He watched the governor chatting with men and women who were ready to donate to his latest campaign. While at one time just hearing him speak about how he’d never been blessed with children or found a woman who his heart belonged to would send him into a rage; now it merely awakened a slow anger in him. He knew the truth, he remembered Mary, even if her former fiancé – her murderer – did not. He remembered the child that would have been born. He often wondered what the boy would have been like. Had he lived, he would be in his twenties.

He turned away and saw a youngster step into the room from the terrace. The boy was unbelievably pale. It took him a moment to realize that this was the boy who he had seen earlier – the one who would be the governor’s undoing. As the boy looked up and saw the governor, anger flashed into his eyes and he stood straighter. His cheeks flushed and he pushed away from the wall.

Others had tried this direct approach before and had disappeared or been paid off. He moved gracefully and quickly through the crowd and caught the boy by his shoulder. “You don’t want to do that, boy. Believe me when I say that I understand your anger but he’s more dangerous than you can imagine.”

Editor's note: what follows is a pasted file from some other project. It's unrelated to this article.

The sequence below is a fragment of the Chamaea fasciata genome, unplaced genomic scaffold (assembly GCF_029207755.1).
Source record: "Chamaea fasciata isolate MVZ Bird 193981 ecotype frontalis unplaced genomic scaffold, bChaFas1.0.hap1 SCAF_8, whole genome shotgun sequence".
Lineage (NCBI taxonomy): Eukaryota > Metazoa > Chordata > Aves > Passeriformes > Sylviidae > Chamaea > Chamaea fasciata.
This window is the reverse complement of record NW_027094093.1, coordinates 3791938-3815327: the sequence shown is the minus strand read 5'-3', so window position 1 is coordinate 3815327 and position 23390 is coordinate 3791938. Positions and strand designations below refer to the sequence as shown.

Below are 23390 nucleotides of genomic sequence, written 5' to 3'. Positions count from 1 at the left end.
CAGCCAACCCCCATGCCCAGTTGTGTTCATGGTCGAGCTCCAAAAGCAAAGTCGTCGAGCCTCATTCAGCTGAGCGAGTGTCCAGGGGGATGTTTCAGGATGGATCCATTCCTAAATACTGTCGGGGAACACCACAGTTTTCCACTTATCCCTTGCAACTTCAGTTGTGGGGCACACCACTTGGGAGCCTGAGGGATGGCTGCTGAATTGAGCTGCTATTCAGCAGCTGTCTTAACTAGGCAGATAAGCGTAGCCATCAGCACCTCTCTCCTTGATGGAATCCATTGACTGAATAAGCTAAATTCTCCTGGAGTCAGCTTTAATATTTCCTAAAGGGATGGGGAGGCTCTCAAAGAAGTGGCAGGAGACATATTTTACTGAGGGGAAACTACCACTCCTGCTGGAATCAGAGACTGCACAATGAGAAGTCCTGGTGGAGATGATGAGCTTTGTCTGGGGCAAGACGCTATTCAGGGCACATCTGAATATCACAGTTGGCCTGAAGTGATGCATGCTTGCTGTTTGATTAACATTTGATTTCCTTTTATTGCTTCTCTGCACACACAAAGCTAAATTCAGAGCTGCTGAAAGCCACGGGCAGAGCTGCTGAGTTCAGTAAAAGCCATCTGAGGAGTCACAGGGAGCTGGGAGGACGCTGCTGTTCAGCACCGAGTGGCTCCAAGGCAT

“Right,” the boy said in a soft, tense voice. “My name is Emery. We have to talk. I’m with the wardens. Can you get my supervisor, Robert Morrissey? Is there some place we can talk? I need to lay down, if you need an excuse. I have auric decay and I’m having a spell.”

“Let’s get you some place quiet so you can recover then,” he said. He guided Emery toward one of the alcoves that were tucked behind the gallery. “Can you bring us some tea?” he added to a passing servant. “He’s a little light-headed. Also, can you find the gentleman he came here with, a Robert Morrissey?”

“Very good, sir,” she said, bobbing a short curtsy.

“That was well played,” Emery whispered.

“I’ve learned subtlety over the years,” he replied softly.